After more than a year of planning, which included grant writing, interviews, and endless paperwork, my move to Mexico still managed to sneak up on me. Three weeks ago, I packed my bags and boarded a plane for Mérida. Thanks to the support of a Fulbright-García Robles grant, I will spend the next nine months in Mexico while I complete the fieldwork for my dissertation on Maya architecture in the Puuc region of Yucatán.
The Puuc region, which extends from the southern tip of the state of Yucatán into northern Campeche, is known for its Precolumbian architecture. Considered among the most spectacular in Mesoamerica, Mexicans and foreigners alike travel to see the intricately carved stone buildings. My research focuses on the mosaic facades, whose motifs reflect—and probably shaped—regional politics and religion, two inseparable aspects of ancient Maya culture.
My current work narrows in on a 9th century structure at Kabah known as the Codz Pop. This building, which you can see above, is regularly referred to as the most baroque example of Maya architecture—as not a surface is left untouched. Yet as unique as it is, the Codz Pop still adheres to the Puuc style, suggesting that there was a prescribed balance between regional and local identity. My interest is what this relationship can tell us about the socio-political nature of the Terminal Classic period in the Puuc region (c. 800-1000 CE). While in Mexico, I will be collaborating with local scholars and working in several libraries and archives.
At our Fulbright orientation in Mexico City, just two weeks ago, we were cautioned not to worry if it took a month or more to adjust to Mexico and start our projects. Yet while I was still in Mexico City, I received an email from the archaeological project at Kabah that the current field season was ending mid-September. A few days later, I was back in Yucatán and on a bus heading south to Kabah, where I joined the team.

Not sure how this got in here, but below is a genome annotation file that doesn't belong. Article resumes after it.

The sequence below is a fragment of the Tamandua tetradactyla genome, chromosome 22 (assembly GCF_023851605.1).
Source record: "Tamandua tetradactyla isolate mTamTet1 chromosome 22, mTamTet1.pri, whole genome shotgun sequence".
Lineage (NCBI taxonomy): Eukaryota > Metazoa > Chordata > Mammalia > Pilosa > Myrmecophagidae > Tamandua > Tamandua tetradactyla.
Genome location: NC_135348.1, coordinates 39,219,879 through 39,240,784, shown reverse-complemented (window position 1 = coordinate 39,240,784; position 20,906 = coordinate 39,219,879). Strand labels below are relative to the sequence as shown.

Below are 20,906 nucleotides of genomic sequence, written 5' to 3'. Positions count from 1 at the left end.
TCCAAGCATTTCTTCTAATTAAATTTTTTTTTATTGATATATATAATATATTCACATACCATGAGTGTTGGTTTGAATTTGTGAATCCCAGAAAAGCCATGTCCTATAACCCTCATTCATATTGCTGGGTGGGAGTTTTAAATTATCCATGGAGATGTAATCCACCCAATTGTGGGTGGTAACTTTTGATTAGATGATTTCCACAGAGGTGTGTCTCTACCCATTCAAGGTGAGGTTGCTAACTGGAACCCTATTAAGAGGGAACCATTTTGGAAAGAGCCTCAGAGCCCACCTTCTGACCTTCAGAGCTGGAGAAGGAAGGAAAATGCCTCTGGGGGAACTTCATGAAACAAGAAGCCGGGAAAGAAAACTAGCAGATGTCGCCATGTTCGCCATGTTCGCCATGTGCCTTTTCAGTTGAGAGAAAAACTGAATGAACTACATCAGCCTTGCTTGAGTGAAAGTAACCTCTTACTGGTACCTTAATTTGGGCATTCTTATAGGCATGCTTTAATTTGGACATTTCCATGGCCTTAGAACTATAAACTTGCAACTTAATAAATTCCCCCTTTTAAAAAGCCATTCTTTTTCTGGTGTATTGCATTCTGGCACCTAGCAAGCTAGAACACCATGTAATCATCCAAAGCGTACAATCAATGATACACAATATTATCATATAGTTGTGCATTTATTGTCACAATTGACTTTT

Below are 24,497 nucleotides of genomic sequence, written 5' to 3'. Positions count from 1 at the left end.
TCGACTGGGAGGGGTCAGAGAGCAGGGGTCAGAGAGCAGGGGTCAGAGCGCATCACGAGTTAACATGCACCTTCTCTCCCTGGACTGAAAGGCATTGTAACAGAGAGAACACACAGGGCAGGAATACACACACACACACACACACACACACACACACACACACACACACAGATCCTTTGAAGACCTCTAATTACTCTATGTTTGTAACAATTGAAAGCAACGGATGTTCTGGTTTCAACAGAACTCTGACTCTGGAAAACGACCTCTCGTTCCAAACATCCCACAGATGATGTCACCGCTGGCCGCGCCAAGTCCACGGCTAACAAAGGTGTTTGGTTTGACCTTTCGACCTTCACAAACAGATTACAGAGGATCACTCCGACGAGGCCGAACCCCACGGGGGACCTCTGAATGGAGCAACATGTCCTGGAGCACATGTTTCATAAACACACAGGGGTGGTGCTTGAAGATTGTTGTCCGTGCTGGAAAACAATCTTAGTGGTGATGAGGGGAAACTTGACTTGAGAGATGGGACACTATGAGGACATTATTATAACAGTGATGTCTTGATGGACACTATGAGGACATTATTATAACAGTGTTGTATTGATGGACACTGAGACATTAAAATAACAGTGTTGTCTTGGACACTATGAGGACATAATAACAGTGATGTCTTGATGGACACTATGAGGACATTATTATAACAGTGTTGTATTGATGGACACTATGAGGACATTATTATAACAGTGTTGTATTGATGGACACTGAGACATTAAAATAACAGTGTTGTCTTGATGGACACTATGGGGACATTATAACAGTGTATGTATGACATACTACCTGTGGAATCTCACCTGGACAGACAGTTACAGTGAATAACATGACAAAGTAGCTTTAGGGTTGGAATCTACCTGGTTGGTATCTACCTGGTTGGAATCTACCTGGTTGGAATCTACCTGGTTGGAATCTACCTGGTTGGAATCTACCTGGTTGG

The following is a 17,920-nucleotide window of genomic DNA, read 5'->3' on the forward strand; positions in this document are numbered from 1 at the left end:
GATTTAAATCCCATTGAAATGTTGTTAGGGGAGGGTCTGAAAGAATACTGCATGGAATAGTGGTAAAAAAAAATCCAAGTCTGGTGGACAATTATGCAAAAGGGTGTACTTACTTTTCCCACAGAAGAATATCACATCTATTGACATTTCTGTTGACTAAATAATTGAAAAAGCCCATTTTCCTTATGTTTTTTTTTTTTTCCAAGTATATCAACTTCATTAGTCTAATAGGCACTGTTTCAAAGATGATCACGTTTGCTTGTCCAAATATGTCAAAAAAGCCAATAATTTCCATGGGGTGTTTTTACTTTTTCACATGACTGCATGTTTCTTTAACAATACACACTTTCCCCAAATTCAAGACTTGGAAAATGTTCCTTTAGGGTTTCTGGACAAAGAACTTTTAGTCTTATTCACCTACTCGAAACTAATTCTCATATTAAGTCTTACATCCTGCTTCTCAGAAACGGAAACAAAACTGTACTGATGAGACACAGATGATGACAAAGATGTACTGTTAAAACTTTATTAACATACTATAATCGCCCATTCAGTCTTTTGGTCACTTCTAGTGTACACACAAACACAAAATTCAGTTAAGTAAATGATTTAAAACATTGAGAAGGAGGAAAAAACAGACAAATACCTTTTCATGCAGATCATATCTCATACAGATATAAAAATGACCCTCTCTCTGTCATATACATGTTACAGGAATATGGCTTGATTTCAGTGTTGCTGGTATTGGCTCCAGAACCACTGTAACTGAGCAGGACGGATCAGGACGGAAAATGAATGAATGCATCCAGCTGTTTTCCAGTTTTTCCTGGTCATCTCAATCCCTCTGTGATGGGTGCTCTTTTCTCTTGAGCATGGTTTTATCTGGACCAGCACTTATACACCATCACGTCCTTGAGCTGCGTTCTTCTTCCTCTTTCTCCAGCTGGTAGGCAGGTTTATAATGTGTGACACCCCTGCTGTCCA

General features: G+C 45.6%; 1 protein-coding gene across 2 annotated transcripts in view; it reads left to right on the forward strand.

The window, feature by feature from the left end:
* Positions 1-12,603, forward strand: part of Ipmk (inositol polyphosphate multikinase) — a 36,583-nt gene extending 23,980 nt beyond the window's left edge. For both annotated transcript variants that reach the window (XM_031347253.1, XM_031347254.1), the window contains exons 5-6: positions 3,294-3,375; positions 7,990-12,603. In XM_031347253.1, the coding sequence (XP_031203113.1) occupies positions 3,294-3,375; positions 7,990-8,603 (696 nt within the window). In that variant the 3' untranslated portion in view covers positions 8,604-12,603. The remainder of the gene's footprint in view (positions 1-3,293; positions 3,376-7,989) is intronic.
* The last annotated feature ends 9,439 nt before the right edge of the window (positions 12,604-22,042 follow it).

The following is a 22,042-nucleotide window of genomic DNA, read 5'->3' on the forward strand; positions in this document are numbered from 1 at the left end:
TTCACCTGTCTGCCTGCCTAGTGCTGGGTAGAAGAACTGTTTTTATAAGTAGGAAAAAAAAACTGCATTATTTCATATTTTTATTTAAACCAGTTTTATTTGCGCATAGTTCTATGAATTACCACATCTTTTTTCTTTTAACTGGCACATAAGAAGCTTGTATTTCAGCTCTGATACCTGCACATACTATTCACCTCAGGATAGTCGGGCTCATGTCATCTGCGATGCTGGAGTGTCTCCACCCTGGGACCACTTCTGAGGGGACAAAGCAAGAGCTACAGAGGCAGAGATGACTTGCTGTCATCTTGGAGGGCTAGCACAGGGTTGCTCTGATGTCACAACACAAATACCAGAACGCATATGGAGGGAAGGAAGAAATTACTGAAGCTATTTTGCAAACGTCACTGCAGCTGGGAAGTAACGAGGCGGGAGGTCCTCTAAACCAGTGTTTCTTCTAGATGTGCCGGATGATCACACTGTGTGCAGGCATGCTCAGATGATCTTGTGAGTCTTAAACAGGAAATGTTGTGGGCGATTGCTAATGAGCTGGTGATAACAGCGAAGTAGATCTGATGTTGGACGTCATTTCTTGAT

At the gate, I was waved in to find the director of the project, Lourdes Toscano Hernández, an Instituto Nacional de Antropología e Historia (INAH) archaeologist whom I had met during a preliminary visit the previous year. The first day was spent touring recent excavations and meeting the rest of the project members. The day went by quickly, and at 6:00 am the next morning I was outside my door in Santa Elena, a town 10 km north of the site, waiting for a ride back to Kabah.
Monday through Friday, and sometimes Saturday, we work until 9:00 am when breakfast is brought to the site from Santa Elena, where the project is stationed. By the time we finish eating, the sun is intense. If I haven’t done so already, I roll down my sleeves, apply another layer of sunscreen, and pull my hat over my ears. It is hot and just keeps getting hotter until 2:30 pm when we break for the day and return to the main project house for a late lunch.
My primary job at the site is to register stones from the façade of the Codz Pop, where about half of the team is currently working. The pieces might look like a mess, but I am quickly learning to recognize the ordered fall patterns, which can be used to understand not only the original structure, but also its collapse. Each stone is carefully excavated, mapped, and labeled with the coordinates of the 2 meter square in which it is found. I make a record of what parts we have and which are missing for each so-called “mask,” the most common motif. Then, the pieces are stored to the side and the excavation continues down another level.
Until the field season wraps up in a couple of weeks, I will continue to work alongside the project, both learning more about their objectives and sharing my own research plan.
This entry is part of a series by Meghan Rubenstein documenting her fieldwork in Mexico in 2012 and 2013. Because the entries are taken directly from her personal reports created in the field, they refer to the work being undertaken in the present tense.